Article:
You know those places outside of national parks where they claim there’s a special magnetic force field and they create optical illusions to prove the existence of said force field? Okay, the Korean Friendship Bell is a force field even though they do not advertise it as such. Additionally, I don’t know that the magic seeps from the Friendship Bell itself, I think they chose a magical location for the bell.
This Angel’s Gate Park plateau overlooks the ocean, the harbor and a splice of Palos Verdes. There’s a strangeness to it all, and there’s a celebration of freedom and of gratitude. One might even want to call it a west version of the Statue of Liberty, after all it was given to the United States to celebrate our bicentennial. But while the Statue of Liberty weighs 225 tons, this metal emblem of freedom only weights 17.
In this particular case, size does not matter and a day at the park with a kite and a picnic is well spent at this San Pedro pagoda. For more info, check here: http://www.sanpedro.com/sp_point/korenbel.htm
You could easily show up at Elysian Park, have a lovely picnic, and go home without having any idea you were smack dab in the middle of a 100+ year-old arboretum. Despite the fact that the entrance to the arboretum is poorly labeled, many of the 138 different species of trees in this collection are labeled. For more about the arboretum check here: http://www.laparks.org/dos/horticulture/chavez.htm
Though The Covered Wagon was the highest grossing film of 1923, the frontier was not a sight Angelenos wanted in their backyard (see Hancock Park). In an effort to alter perceptions of the ex-grassland we now called Woodland Hills, a 1920’s West Valley developer planted 120,000 trees. This Pepper Tree stand on Canoga Avenue, south of Ventura Boulevard, is leftover from that effort. For more about this development’s history, check here: http://www.americassuburb.com/girard_reservoir_in_the_news.html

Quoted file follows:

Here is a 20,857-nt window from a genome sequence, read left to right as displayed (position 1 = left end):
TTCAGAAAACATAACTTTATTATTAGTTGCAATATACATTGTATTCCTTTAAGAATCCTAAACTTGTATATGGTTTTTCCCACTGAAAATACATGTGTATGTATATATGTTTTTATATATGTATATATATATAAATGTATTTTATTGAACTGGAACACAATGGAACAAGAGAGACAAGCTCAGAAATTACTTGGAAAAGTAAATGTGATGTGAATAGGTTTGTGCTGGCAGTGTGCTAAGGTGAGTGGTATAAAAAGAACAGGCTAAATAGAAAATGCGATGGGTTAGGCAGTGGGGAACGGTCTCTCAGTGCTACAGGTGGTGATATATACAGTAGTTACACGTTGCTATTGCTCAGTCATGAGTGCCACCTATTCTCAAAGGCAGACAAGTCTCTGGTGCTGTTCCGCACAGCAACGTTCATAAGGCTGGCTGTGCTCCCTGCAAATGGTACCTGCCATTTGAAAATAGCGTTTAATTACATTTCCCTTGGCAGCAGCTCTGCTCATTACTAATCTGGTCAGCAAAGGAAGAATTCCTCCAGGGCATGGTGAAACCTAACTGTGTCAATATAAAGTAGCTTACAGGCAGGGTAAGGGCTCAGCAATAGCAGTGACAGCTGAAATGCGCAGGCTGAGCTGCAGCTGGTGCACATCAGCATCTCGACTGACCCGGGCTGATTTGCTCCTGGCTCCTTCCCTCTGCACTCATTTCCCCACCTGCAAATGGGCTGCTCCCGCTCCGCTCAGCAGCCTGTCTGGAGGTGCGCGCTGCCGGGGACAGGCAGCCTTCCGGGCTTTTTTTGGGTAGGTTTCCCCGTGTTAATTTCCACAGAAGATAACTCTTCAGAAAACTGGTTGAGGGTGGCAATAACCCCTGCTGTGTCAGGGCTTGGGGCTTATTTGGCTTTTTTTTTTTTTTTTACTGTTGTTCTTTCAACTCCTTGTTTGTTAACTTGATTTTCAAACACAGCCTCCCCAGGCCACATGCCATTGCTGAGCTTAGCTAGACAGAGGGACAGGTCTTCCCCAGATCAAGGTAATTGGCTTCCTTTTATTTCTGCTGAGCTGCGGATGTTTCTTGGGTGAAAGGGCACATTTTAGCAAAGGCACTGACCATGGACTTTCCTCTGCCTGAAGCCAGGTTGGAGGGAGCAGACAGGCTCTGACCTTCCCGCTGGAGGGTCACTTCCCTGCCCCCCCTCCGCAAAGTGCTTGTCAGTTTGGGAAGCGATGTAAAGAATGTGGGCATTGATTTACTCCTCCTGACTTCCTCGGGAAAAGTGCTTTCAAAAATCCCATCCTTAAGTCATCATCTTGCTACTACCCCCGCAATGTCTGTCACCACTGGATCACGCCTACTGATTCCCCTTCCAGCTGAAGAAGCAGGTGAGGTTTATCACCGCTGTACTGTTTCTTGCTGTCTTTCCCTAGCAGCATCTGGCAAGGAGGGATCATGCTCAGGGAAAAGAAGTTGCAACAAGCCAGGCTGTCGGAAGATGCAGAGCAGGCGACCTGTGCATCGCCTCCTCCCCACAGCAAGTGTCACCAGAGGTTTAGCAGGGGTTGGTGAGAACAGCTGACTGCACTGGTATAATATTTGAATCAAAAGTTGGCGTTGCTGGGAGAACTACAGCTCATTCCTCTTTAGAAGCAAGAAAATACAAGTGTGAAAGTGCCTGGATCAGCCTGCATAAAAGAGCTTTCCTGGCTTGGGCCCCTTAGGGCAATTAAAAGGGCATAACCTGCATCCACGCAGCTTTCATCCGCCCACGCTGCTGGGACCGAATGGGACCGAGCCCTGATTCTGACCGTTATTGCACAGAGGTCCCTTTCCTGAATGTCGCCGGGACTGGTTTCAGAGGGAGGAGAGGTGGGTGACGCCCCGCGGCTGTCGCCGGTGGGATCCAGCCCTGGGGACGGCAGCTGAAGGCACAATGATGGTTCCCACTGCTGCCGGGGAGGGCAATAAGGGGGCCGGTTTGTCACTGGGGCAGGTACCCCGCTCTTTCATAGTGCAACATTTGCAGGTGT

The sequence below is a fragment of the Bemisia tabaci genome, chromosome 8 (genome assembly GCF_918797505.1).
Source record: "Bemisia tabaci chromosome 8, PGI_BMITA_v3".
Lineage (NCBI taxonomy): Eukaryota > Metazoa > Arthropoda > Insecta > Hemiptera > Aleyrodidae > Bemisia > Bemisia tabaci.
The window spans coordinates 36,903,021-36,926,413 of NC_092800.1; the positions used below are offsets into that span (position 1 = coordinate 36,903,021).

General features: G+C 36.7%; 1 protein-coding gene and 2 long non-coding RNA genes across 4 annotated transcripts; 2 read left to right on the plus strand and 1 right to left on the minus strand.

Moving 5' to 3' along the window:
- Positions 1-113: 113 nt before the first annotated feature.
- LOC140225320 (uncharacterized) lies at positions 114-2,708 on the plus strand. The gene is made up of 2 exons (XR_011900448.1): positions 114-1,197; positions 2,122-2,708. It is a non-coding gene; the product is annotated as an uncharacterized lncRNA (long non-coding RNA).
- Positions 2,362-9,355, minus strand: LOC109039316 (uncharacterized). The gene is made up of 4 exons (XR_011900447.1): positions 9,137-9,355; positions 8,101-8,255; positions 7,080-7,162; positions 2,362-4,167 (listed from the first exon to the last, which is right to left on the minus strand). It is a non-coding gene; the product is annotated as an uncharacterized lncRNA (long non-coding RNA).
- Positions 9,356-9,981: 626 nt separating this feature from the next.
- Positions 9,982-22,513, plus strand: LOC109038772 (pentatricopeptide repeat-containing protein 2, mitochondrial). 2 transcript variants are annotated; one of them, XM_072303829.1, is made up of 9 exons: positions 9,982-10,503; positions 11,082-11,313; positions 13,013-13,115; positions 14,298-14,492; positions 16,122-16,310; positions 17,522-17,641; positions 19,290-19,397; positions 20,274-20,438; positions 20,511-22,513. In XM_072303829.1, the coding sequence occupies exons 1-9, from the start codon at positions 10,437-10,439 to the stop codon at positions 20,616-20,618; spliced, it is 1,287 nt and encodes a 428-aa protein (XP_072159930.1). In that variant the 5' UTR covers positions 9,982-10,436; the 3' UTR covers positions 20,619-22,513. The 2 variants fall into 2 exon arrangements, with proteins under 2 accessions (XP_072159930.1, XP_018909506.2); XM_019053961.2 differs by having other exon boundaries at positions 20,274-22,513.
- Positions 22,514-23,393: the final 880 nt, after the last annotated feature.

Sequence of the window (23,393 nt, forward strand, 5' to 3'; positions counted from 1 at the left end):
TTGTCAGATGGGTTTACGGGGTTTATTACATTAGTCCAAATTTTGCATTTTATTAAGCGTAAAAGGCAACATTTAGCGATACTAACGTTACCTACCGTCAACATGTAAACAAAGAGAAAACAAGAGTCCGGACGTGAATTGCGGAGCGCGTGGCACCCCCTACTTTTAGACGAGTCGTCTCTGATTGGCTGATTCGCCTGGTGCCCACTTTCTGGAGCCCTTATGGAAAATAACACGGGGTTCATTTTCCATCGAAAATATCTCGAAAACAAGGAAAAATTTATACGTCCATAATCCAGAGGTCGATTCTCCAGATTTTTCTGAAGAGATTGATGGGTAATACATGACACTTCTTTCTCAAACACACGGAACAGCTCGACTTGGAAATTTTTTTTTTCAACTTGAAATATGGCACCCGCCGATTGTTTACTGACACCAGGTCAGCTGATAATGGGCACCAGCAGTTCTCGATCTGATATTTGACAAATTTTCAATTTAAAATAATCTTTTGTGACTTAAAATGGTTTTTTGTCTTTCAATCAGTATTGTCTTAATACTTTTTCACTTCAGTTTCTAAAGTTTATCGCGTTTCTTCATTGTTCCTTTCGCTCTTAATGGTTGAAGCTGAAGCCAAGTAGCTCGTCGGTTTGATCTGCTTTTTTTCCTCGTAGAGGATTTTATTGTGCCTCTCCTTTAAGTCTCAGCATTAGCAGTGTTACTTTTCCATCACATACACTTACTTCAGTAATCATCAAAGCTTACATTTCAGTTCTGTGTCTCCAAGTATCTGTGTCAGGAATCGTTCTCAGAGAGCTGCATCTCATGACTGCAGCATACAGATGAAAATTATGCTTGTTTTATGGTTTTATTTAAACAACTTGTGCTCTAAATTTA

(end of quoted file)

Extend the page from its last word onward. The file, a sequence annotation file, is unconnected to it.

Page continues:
Whether or not you believe in the practice of people with no artistic ability scraping money away from those who do have ability, you can at least commend these record promoters for their fine taste. Over the years, Capitol Records has been at least partially responsible for delivering Frank Sinatra, The Beatles, Garth Brooks, and Radiohead. They also had the good sense to hire Welton Becket, famed Los Angeles architect, whose 13-story design resembles a stack of records.
The sonnet quoted on the dedication sign for the Shakespeare Bridge Garden reads,“…So long lives this, and this give life to thee.” One can only assume this quote is a testament to the Franklin Village neighborhood’s insistence on bridge preservation. After all, they did spend $1.5 million on retrofitting the bridge after the ’94 quake.
It was built in 1926, coinciding with the decade of our monumental LA River bridges. In a similar decorative vein, this bridge is known for its mini tower-like structures we call “aedicules.” But, an aedicule is a small shrine and though I looked, I found no small alters inside.
That’s not the only misnomer going on here; this bridge is actually named “Franklin Avenue Bridge.” I don’t know how or when it became familiarly known as “The Shakespeare Bridge,” but I can certainly see Puck prancing to and fro over the ravine.